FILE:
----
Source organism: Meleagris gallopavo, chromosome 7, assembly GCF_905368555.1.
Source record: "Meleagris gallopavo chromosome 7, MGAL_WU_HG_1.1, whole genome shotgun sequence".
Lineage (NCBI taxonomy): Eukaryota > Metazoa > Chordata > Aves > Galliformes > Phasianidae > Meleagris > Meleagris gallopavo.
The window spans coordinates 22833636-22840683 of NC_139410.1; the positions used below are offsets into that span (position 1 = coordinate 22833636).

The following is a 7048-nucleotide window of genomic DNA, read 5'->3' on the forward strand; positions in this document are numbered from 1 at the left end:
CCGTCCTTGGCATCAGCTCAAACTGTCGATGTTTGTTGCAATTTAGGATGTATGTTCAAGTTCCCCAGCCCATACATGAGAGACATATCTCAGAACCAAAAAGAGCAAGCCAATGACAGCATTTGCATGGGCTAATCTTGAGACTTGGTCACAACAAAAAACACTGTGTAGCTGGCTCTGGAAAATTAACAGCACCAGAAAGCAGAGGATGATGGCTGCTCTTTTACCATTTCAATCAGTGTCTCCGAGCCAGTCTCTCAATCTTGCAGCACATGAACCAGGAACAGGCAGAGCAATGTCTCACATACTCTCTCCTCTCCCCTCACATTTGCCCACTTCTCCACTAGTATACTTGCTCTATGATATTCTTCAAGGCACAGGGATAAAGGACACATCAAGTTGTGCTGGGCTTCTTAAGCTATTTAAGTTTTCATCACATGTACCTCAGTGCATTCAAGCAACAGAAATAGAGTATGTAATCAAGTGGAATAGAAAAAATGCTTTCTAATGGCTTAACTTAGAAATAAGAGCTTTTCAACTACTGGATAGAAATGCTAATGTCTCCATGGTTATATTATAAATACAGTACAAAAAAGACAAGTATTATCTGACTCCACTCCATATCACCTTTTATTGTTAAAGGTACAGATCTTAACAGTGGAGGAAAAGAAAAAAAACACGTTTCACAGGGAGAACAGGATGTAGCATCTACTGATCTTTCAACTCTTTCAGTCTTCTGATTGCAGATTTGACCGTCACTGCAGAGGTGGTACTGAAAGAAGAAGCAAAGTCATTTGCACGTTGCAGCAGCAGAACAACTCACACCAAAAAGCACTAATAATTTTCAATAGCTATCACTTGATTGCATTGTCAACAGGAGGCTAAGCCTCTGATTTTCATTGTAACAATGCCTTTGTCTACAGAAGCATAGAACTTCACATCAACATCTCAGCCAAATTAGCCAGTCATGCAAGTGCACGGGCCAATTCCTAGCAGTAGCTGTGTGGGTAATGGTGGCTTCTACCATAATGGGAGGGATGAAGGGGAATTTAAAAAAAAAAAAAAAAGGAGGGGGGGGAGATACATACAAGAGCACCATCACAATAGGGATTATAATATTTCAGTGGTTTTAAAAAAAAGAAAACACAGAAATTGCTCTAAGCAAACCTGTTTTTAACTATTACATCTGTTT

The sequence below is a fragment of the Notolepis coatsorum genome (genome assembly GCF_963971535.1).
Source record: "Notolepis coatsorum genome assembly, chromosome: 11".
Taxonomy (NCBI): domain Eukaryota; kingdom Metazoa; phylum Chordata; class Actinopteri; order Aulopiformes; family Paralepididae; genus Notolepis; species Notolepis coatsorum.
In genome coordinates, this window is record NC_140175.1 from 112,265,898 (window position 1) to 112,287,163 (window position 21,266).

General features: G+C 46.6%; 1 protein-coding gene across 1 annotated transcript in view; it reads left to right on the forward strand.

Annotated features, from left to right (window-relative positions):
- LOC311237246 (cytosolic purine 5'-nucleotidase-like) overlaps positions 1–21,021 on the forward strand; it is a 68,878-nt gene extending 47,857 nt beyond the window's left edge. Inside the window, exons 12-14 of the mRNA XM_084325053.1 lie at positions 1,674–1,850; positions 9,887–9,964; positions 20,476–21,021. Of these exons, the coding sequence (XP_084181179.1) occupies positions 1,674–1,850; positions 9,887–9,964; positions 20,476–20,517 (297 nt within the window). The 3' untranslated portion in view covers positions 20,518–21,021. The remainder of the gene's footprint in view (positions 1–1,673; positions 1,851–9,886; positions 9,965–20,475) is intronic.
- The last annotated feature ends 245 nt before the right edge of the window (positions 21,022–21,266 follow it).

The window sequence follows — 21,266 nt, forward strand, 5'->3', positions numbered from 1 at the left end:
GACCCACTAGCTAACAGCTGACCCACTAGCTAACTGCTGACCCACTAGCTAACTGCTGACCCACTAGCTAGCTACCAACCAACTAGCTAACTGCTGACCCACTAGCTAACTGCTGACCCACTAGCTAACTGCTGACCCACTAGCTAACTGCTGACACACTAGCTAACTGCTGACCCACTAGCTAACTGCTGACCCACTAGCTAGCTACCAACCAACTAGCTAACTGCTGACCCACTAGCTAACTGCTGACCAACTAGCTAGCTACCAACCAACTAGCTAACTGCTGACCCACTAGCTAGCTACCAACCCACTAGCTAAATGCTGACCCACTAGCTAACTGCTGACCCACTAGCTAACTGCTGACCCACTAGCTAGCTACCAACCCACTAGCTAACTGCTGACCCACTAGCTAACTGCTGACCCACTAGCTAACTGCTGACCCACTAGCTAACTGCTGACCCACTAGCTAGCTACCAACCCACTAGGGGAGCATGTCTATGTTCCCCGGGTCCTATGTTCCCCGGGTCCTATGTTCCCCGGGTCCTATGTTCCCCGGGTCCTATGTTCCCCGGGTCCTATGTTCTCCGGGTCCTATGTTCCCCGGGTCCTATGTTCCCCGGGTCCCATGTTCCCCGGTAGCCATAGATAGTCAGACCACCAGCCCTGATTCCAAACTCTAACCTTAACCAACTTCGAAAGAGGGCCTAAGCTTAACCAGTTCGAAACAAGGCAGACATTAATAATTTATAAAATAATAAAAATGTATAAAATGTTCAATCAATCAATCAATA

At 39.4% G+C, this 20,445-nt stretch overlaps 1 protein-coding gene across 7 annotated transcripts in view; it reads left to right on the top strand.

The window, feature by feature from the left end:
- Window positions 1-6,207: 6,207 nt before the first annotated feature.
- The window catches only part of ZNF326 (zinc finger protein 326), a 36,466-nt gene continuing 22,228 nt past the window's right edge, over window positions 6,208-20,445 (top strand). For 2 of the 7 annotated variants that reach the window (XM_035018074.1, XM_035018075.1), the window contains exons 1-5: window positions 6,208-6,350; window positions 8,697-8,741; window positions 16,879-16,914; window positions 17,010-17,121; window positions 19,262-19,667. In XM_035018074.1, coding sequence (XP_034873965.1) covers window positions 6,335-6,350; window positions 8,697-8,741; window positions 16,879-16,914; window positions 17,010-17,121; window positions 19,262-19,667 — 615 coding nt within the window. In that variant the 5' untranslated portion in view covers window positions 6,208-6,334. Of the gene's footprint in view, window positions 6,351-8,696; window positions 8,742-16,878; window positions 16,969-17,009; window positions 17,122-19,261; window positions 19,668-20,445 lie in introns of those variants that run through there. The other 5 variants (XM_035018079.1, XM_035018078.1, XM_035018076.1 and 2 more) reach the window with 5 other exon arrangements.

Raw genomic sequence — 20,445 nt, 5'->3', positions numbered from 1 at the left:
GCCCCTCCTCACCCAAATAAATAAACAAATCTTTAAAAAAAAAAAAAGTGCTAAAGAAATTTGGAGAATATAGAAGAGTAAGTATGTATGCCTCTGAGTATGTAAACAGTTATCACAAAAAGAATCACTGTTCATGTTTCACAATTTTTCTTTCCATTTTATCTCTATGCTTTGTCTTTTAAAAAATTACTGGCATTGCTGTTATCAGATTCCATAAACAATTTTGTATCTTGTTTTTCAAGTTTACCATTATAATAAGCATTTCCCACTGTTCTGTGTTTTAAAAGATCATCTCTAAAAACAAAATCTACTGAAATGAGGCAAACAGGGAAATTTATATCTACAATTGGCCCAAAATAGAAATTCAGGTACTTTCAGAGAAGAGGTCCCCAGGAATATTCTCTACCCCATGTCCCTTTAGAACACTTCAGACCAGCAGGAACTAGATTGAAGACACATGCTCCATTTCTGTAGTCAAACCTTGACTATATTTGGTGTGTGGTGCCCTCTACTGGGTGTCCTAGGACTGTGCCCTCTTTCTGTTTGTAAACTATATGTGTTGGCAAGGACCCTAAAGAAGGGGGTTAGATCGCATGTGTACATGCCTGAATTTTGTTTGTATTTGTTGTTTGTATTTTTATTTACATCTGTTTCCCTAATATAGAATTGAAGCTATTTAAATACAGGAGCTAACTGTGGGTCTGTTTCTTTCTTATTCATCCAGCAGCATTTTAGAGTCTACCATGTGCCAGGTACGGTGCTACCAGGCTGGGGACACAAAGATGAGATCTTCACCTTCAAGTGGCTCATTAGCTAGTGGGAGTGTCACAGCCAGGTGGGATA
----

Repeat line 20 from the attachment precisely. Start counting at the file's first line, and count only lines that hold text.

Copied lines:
- The window catches only part of ZNF326 (zinc finger protein 326), a 36,466-nt gene continuing 22,228 nt past the window's right edge, over window positions 6,208-20,445 (top strand). For 2 of the 7 annotated variants that reach the window (XM_035018074.1, XM_035018075.1), the window contains exons 1-5: window positions 6,208-6,350; window positions 8,697-8,741; window positions 16,879-16,914; window positions 17,010-17,121; window positions 19,262-19,667. In XM_035018074.1, coding sequence (XP_034873965.1) covers window positions 6,335-6,350; window positions 8,697-8,741; window positions 16,879-16,914; window positions 17,010-17,121; window positions 19,262-19,667 — 615 coding nt within the window. In that variant the 5' untranslated portion in view covers window positions 6,208-6,334. Of the gene's footprint in view, window positions 6,351-8,696; window positions 8,742-16,878; window positions 16,969-17,009; window positions 17,122-19,261; window positions 19,668-20,445 lie in introns of those variants that run through there. The other 5 variants (XM_035018079.1, XM_035018078.1, XM_035018076.1 and 2 more) reach the window with 5 other exon arrangements.